US Catholic Faith in Real Life

Get off the fence and support immigration reform

By Joshua Hoyt | Print this pagePrint | Email this pageShare
Some Catholics aren't so sure about the bishops' push for comprehensive immigration reform, but this Catholic activist says it's time for the entire church to stick up for immigrants.

Sounding Boards are one person's take on a many-sided subject and do not necessarily reflect the opinions of U.S. Catholic, its editors, or the Claretians.

Fault lines

By J.D. Long-García | Print this pagePrint | Email this pageShare
The immigration debate comes home to Catholic parishes

She brought her children here from her country because she feared gangs would kill them.

“I left because of the delinquency of El Salvador. The situation there is very delicate. A mother has instincts toward her children, and, well, I saw a very dangerous future for them,” Maria Ayala says.

The Salvadoran civil war—which killed some 70,000 from 1980 to 1992, including San Salvador Archbishop Oscar Romero—spawned gang violence by groups like Mara Salvatrucha.

Let my people stay

By Kevin Clarke | Print this pagePrint | Email this pageShare
How to deal with the immigration “problem”? Give people a real choice on migration.

It may surprise red-white-and-blue Americans fixated on preventing the Hispanic reconquista of the Anglo Norte, but many of the folks they howl most about agree with them. They don’t want to come to America any more than these Americans want to let them in.

Borderline Christianity

By Moises Sandoval | Print this pagePrint | Email this pageShare

During Mass each Wednesday at Casa Juan Diego in Houston, immigrants speak of not eating for days, having nothing to drink for a week, seeing people die of thirst or because they drank irrigation water with chemicals in it.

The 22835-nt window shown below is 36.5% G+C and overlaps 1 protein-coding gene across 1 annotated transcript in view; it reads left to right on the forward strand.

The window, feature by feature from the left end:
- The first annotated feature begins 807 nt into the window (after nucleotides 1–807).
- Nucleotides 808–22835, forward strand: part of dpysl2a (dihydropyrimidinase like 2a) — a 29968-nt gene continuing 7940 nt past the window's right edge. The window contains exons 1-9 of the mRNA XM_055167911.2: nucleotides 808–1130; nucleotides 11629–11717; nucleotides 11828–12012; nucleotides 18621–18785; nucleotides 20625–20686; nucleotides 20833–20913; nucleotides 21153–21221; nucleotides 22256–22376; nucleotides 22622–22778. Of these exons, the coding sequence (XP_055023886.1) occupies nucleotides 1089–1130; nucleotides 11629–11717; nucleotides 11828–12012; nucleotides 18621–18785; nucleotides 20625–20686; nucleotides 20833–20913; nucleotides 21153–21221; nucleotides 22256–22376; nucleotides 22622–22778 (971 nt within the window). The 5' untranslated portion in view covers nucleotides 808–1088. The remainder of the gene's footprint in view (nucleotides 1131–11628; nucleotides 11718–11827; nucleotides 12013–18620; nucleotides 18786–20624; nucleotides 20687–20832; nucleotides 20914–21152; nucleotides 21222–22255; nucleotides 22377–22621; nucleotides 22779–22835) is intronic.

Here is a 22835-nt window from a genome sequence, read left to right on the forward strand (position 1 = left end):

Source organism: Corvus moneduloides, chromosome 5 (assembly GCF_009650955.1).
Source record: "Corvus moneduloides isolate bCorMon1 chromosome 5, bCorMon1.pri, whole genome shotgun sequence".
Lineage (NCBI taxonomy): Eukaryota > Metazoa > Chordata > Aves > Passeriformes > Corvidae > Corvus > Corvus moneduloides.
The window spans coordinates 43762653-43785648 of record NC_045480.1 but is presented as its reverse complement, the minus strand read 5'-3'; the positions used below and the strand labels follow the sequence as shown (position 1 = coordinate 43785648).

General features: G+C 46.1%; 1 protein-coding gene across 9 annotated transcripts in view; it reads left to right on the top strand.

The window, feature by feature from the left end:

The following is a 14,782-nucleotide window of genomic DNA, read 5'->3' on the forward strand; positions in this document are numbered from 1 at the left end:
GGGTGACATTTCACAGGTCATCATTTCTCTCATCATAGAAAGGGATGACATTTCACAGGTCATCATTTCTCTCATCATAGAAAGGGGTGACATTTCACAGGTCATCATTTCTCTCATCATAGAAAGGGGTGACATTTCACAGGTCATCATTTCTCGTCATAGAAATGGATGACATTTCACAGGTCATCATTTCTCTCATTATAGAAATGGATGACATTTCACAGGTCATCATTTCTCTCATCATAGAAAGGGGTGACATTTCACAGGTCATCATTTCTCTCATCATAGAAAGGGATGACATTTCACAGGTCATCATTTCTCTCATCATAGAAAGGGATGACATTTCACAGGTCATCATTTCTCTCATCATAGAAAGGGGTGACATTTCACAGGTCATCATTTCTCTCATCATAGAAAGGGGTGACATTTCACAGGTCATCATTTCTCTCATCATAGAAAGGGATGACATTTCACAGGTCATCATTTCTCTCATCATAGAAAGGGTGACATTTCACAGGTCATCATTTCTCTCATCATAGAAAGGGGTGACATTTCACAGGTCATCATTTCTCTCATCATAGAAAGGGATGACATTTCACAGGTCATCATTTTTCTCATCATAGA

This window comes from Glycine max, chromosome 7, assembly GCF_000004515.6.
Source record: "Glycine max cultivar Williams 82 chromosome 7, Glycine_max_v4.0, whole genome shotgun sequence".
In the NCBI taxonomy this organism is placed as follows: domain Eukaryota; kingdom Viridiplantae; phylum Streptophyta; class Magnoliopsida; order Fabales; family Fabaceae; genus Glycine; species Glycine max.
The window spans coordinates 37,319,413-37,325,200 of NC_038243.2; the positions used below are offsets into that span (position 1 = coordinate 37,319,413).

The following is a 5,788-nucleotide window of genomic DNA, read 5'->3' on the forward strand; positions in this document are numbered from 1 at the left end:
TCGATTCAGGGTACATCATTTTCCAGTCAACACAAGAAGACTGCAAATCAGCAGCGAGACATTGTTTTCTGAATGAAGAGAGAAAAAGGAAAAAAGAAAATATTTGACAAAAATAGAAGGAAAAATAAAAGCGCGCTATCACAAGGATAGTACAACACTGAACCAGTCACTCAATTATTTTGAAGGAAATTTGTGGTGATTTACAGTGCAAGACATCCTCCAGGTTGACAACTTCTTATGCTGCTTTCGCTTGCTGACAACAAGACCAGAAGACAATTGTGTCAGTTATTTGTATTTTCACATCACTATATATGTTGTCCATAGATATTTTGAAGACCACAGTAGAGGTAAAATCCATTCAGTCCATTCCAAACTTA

Be our guest?

By Kevin Clarke | Print this pagePrint | Email this pageShare
The U.S. should be a good host and protect the migrant workers who knock on our door.


In the colonial period the destitute and desperate escaping the poverty of European backwaters made their way to America as indentured servants, signing away the only commodity they had to offer: themselves. Frequently used up to the end of human endurance by their "employers," these earliest members of America's working class experienced a dehumanization that was only exceeded by the treatment of Africans brought over as slaves.

These American lives

By Kevin Clarke | Print this pagePrint | Email this pageShare

She is fighting to regain her composure and she is losing. Her narrative halts in midsentence, stalled in a sob, and Lourdes Solorzano's previously calm, confident face disintegrates into a portrait of plain heartache. Her red T-shirt is rhinestoned with the American flag, and she raises it over her mouth in an awkward, embarrassed effort to hide her pain.

Catholics without borders

By A U.S. Catholic interview | Print this pagePrint | Email this pageShare
In the midst of a heated debate on immigration and a crackdown on undocumented immigrants, Bishop Jaime Soto lays out the church's agenda.

Although born in Los Angeles, Bishop Jaime Soto has been stopped several times at airport security. During one such occasion the officer did not want to believe that he was a bishop until he opened his briefcase. He was carrying a Bible and a bottle of whiskey.